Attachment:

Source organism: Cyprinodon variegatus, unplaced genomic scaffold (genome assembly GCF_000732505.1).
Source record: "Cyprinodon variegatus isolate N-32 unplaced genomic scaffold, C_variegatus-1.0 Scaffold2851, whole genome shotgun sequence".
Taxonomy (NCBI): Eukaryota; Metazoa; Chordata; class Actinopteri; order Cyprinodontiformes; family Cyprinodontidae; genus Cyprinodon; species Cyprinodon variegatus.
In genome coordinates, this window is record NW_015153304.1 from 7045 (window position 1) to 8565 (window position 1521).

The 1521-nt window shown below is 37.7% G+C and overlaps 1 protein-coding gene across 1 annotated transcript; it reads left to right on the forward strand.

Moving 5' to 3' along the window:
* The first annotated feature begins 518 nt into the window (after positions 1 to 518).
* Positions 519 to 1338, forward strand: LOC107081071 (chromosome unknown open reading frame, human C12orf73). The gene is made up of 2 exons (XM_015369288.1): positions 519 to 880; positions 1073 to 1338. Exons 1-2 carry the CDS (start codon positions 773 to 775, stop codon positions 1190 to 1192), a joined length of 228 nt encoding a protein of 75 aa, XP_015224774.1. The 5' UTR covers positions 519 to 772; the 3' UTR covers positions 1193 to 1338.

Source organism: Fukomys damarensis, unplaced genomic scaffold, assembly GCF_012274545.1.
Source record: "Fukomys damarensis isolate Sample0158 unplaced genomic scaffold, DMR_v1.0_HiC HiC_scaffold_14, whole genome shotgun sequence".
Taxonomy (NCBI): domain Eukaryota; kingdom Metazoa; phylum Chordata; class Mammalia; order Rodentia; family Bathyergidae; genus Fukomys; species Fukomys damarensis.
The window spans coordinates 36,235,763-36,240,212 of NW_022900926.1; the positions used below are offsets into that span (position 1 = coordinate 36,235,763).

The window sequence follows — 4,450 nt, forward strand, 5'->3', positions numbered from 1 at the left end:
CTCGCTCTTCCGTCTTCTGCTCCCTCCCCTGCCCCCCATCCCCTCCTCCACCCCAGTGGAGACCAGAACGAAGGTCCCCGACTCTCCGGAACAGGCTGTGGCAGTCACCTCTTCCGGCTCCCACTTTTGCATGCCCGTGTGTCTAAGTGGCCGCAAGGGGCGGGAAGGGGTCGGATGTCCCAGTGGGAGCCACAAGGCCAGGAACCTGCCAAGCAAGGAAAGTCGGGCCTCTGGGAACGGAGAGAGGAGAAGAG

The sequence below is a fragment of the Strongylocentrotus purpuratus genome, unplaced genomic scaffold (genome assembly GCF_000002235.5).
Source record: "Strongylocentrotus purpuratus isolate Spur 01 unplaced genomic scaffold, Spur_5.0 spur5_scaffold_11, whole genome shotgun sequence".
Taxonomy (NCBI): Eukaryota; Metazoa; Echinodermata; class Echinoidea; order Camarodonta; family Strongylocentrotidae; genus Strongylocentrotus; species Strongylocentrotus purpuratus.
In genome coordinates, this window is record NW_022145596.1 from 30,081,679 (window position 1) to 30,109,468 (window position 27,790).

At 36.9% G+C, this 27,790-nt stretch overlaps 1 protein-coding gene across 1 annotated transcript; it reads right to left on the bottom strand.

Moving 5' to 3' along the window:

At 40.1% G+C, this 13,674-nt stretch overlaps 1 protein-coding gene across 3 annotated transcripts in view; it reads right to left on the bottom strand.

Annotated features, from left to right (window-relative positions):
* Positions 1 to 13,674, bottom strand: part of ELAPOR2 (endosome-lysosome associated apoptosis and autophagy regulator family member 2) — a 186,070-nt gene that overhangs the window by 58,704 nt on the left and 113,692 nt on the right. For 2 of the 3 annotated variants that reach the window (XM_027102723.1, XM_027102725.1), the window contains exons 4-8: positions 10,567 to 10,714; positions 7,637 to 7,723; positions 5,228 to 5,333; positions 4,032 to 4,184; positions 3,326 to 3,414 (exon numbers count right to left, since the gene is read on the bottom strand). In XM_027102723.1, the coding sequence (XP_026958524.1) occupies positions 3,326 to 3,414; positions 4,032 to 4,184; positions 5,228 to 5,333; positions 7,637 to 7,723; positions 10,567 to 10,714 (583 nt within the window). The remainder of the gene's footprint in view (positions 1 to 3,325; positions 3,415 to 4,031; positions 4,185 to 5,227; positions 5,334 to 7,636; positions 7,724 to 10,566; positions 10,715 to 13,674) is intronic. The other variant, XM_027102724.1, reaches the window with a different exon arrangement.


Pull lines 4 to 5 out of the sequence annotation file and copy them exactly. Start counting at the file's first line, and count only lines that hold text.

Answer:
In genome coordinates, this window is record NW_015153304.1 from 7045 (window position 1) to 8565 (window position 1521).

The 1521-nt window shown below is 37.7% G+C and overlaps 1 protein-coding gene across 1 annotated transcript; it reads left to right on the forward strand.